Studying schools will help your student with the application process and help them to explain what they can contribute to a campus.

 

Does your student plan to major in computer science? Art? Engineering?

 

Look at courses, majors, and minors connected to your child’s academic interests.

 

Does the college offer extracurricular activities or clubs associated with a major? Also, research professors and their accomplishments, especially in the fields of study your student is most interested.


Remember, many top-tier schools, which are undoubtedly impressive, have a low percentage of acceptance rates, meaning acceptance is very competitive.

 

Additionally, grades and standardized test scores should fall within the typical range for admitted students.

 

Even if your student matches perfectly, acceptance is not guaranteed. Always have backup schools – even a community college or two – just in case admittance or financial aid doesn’t go smoothly.

 

After creating a list of 10-15 schools that your student wants to attend, use the school’s Net Price Calculator on its website as a starting point to determine the college’s costs.

 

The College Data Spreadsheet can help determine whether your student’s ACT scores are in the 25th percentile for a school in order to receive possible merit scholarships. 

 

Research can eliminate, often quickly, colleges that don’t offer what your student wants.

 

For example, some schools may not have Greek life, something your child has always wanted to join.

 

Sports are important to some students while others prefer a strong academic environment. Just because a college has a stellar reputation, it might not match many of your student’s desires.

 

You can save time and money – avoiding application fees, for example – if a college isn’t a good match.

 

“College admission fees are expensive,” Debbie Schwartz, founder of Road2College and a mother of three college students, says. “Why pay more fees than you have to?”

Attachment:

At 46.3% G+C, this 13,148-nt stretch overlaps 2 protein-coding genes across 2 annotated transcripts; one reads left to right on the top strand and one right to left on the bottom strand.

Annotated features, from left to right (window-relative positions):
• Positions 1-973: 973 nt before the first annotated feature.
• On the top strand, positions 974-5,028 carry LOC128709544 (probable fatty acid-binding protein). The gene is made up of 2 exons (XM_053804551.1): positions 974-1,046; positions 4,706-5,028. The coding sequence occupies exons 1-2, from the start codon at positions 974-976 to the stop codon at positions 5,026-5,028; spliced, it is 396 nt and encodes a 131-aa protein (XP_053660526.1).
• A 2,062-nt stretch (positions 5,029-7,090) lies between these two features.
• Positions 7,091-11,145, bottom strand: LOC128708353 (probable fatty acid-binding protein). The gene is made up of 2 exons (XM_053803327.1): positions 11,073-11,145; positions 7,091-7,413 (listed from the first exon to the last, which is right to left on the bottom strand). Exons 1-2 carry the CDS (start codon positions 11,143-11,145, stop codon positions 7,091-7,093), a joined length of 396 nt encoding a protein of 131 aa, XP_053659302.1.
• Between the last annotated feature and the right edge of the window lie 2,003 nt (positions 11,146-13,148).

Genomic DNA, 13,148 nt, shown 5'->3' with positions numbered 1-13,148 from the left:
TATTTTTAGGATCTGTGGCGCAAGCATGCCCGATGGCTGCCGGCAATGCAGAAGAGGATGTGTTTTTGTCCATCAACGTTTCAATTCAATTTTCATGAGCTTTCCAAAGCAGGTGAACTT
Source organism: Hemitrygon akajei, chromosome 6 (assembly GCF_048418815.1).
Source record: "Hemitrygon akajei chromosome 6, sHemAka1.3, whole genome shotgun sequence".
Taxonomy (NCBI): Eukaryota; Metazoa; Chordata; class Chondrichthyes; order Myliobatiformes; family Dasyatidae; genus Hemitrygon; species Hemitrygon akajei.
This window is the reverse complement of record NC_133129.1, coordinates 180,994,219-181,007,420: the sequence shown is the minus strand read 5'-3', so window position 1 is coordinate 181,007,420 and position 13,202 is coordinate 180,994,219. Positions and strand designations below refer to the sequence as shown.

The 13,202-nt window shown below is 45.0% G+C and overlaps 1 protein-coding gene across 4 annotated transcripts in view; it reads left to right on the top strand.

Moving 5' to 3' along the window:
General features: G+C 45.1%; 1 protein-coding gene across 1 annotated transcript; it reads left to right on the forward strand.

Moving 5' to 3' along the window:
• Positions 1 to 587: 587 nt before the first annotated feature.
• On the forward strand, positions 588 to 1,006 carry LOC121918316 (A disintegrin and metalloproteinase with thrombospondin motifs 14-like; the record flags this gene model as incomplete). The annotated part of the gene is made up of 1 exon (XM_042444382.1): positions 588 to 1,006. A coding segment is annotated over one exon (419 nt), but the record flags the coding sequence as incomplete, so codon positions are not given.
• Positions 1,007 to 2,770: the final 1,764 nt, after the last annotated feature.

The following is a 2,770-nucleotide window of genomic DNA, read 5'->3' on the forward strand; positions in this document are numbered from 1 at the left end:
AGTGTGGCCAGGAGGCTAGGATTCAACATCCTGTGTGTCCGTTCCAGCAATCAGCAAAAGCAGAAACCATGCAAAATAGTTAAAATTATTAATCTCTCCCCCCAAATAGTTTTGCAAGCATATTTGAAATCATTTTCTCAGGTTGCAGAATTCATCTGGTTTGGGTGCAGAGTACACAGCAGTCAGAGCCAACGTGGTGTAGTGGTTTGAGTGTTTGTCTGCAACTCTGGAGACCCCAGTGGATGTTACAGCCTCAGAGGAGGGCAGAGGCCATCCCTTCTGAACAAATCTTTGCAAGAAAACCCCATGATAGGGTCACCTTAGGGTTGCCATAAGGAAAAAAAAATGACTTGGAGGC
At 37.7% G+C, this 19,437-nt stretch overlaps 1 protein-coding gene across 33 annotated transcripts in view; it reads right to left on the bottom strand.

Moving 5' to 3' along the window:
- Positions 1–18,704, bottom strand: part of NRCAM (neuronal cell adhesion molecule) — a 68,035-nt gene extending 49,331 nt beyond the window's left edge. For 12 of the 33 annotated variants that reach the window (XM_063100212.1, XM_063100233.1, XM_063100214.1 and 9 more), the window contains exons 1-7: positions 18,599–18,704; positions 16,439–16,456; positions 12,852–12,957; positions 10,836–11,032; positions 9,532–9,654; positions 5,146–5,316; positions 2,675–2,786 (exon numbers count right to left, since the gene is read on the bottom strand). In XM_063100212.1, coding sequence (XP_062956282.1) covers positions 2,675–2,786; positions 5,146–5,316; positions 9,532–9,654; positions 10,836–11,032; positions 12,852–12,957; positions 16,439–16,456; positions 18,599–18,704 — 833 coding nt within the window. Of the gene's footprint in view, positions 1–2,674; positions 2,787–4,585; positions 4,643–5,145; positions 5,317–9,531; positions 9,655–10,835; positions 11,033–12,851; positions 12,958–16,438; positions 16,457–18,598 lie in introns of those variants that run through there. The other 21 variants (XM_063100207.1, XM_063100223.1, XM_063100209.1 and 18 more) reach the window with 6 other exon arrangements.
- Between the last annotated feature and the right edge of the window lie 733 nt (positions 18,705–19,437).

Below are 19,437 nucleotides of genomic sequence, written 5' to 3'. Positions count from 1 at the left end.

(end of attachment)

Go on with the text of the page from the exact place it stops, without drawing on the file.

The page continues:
Third: Narrow the College Search

Your student may have a hard time deciding where to apply especially if their grades, test scores, and needs match several colleges.

 

Don’t apply to too many schools.

 

What’s too many? Forty and upwards.

 

Aim for about 10.

 

Focus energy and time on those schools’ admittance applications and essays while comparing the schools’ financial aid packages. Don’t be afraid to contact schools and ask questions. They want to help.

 

Fourth: Visit

Once you have a solid list, you may want to visit the colleges if you can afford to do so.

 

The best time to visit a campus is when classes are in session.

 

Make appointments to talk to admission officers, tour the campus and explore the community around the college. (The college may seem perfect, but will you feel at peace if the campus is in a metropolitan city if you’re from a small town?)


Some colleges will let you stay in a freshman dorm to get a sense of college life. This is important, because, after all, your student will be living there for at least a year.

 

You can do this!

Your list will become your best friend as your student makes their important decision.

 

Start the college search sooner rather than later. Procrastination will only increase stress.

 

Focused research will put you and your student on an easier pathway to selecting the perfect school.

 

 

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This article has been sponsored by College Ave Student Loans.